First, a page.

PredatorsA worldwide group like the ducks has many predators. Ducklings are particularly vulnerable, since their inability to fly makes them easy prey not only for avian hunters but also large fish like pike, crocodilians, and other aquatic hunters, including fish-eating birds such as herons. Ducks' nests may be raided by land-based predators, and brooding females may sometimes be caught unaware on the nest by mammals (e.g. foxes) and large birds, including hawks and eagles.
Adult ducks are fast fliers, but may be caught on the water by large aquatic predators. This can occasionally include fish such as the muskie in North America or the pike in Europe. In flight, ducks are safe from all but a few predators such as humans and the Peregrine Falcon, which regularly uses its speed and strength to catch ducks.
Relationship with humans
CulinaryAs food, "duck" refers to the meat of several species of bird in the Anatidae family, found in both fresh and salt water. Duck is eaten in many cuisines around the world.
DomesticationDucks have many economic uses, being farmed for their meat, eggs, feathers, (particularly their down). They are also kept and bred by aviculturists and often displayed in zoos. All domestic ducks are descended from the wild Mallard Anas platyrhynchos, except the Muscovy Duck . Many domestic breeds have become much larger than their wild ancestor, with a "hull length" (from base of neck to base of tail) of 30 cm (12 inches) or more and routinely able to swallow an adult British Common Frog Rana temporaria whole.
FAO reports that China is the top duck market in 2004 followed by Vietnam and other South East Asian countries.
HuntingIn many areas, wild ducks of various species (including ducks farmed and released into the wild) are hunted for food or sport, by shooting, or formerly by decoys. From this came the expression "a sitting duck", which means "an easy target".
Cultural referencesIn 2002, psychologist Richard Wiseman and colleagues at the University of Hertfordshire (UK) finished a year-long LaughLab experiment, concluding that, of the animals in the world, the duck is the type that attracts most humor and silliness; he said "If you're going to tell a joke involving an animal, make it a duck." The word "duck" may have become an inherently funny word in many languages because ducks are seen as a silly animal, and their odd appearance compared to other birds. Of the many ducks in fiction, many are silly cartoon characters like Daffy Duck (see the New Scientist article http://www.newscientist.com/article.ns?id=dn2876 mentioning humor in the word "duck").
A duck test is a form of inductive reasoning, which can be phrased as follows: "If a bird looks like a duck, swims like a duck and quacks like a duck, then it probably is a duck." The test implies that a person can figure out the true nature of an unknown subject by observing this subject's readily identifiable traits. It is sometimes used to counter abstruse arguments that something is not what it appears to be.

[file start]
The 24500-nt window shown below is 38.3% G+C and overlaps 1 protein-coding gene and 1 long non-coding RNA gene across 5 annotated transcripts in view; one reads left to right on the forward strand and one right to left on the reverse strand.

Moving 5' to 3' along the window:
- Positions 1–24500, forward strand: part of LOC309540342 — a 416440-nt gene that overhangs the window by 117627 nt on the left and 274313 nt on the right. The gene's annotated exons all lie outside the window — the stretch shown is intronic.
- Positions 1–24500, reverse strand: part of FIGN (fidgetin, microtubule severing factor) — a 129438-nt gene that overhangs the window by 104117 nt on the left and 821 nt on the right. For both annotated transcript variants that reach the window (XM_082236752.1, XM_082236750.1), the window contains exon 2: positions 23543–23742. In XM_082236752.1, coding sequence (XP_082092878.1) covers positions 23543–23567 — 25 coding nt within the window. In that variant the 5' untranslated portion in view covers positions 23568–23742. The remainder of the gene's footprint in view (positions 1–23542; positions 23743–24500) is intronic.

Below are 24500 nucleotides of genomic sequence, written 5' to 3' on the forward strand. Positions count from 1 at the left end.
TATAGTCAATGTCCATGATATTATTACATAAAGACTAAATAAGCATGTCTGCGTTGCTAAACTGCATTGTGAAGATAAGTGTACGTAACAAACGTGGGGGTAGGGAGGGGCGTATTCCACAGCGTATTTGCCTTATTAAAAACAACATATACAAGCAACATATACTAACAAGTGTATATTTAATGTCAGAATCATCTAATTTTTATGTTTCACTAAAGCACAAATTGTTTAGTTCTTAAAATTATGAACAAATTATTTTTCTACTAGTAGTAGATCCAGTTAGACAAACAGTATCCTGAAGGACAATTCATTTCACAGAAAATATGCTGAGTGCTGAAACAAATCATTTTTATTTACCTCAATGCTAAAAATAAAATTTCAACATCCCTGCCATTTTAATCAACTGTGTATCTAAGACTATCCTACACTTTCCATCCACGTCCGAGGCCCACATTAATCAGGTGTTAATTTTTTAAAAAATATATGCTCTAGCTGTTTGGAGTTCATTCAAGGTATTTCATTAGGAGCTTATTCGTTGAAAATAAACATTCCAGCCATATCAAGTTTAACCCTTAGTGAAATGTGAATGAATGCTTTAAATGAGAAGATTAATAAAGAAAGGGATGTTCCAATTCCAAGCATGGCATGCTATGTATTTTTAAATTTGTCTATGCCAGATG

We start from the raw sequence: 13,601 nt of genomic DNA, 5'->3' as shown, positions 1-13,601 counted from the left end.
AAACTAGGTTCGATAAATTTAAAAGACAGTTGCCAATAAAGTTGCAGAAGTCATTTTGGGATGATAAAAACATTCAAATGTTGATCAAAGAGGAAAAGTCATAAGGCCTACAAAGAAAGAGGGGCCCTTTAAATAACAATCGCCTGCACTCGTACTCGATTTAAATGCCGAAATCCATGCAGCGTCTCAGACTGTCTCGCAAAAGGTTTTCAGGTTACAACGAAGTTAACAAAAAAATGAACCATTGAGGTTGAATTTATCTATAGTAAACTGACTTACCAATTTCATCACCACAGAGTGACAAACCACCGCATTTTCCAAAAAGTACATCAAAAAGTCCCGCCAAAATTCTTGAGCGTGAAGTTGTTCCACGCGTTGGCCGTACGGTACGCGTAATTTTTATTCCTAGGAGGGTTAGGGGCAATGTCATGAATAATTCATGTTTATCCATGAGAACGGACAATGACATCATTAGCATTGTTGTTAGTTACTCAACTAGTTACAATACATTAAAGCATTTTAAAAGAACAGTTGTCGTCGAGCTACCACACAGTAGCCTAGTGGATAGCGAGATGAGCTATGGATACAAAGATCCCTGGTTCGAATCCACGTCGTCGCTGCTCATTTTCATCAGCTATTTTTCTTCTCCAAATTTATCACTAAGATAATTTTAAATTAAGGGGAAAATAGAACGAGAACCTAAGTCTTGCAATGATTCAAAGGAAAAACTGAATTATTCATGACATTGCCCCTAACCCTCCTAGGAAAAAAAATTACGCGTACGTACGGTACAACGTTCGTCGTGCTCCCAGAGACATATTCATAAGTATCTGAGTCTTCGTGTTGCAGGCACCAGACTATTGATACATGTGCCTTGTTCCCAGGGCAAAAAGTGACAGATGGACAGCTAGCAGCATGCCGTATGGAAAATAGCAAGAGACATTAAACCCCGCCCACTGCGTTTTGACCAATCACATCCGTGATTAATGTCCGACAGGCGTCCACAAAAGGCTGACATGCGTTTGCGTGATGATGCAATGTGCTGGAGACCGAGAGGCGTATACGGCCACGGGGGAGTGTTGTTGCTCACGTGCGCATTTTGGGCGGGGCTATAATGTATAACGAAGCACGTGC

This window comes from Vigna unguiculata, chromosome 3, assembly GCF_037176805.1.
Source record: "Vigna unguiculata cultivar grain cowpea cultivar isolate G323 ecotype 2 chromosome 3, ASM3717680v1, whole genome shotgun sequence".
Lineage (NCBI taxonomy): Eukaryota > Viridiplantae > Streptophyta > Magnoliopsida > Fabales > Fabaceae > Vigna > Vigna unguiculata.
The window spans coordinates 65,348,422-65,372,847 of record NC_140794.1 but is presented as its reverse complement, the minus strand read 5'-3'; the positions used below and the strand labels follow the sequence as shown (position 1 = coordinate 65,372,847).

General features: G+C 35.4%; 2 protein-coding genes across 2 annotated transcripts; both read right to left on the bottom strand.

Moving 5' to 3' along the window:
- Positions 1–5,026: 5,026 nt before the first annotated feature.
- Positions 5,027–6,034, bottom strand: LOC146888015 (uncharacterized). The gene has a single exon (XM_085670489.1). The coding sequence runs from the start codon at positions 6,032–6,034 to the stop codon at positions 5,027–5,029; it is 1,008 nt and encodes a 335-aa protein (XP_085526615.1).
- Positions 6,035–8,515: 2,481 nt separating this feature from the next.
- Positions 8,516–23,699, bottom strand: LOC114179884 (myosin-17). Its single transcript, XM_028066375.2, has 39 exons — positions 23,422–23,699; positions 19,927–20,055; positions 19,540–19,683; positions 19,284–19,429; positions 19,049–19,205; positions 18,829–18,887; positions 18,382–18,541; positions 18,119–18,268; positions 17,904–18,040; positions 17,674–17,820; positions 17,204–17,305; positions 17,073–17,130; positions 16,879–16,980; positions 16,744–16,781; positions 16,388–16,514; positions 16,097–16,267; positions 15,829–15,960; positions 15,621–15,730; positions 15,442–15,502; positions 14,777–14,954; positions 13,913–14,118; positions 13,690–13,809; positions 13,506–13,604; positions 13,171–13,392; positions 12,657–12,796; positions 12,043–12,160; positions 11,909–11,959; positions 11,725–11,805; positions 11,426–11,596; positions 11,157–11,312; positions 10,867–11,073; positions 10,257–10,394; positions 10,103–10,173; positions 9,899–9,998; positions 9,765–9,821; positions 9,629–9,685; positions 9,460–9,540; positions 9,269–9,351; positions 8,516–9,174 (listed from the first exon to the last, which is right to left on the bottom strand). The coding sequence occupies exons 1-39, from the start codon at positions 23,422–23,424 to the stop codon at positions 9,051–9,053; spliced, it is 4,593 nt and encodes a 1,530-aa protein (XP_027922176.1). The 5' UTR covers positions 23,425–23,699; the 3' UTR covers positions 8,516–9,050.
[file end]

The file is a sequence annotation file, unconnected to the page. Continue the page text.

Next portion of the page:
duckling in Afrikaans: Eend
duckling in Tosk Albanian: Ente
duckling in Old English (ca. 450-1100): Ened
duckling in Arabic: بط
duckling in Asturian: Coríu
duckling in Min Nan: Ah
duckling in Bulgarian: Патица
duckling in Catalan: Ànec
duckling in Czech: Kachna
duckling in Welsh: Hwyaden
duckling in Danish: Egentlige andefugle
duckling in German: Ente
duckling in Emiliano-Romagnolo: Anàdra
duckling in Spanish: Pato
duckling in Esperanto: Anaso
duckling in Persian: اردک
duckling in French: Canard
duckling in Western Frisian: Einfûgels
duckling in Galician: Pato
duckling in Korean: 오리
duckling in Ido: Anado
duckling in Indonesian: Bebek
duckling in Icelandic: Önd
duckling in Italian: Anatra
duckling in Hebrew: ברווז
duckling in Georgian: იხვები
duckling in Swahili (macrolanguage): Bata
duckling in Haitian: Kanna
duckling in Latin: Anas (avis)
duckling in Lithuanian: Antis
duckling in Malay (macrolanguage): Itik
duckling in Dutch: Eenden
duckling in Dutch Low Saxon: Ente
duckling in Japanese: 鴨
duckling in Norwegian: Andefamilien
duckling in Norwegian Nynorsk: Andefamilien
duckling in Occitan (post 1500): Guit
duckling in Low German: Aant
duckling in Polish: Kaczki
duckling in Portuguese: Pato
duckling in Quechua: Pili
duckling in Russian: Утки
duckling in Simple English: Duck
duckling in Finnish: Sorsat
duckling in Swedish: Änder
duckling in Thai: เป็ด
duckling in Turkish: Ördek
duckling in Samogitian: Pīlė
duckling in Chinese: 鸭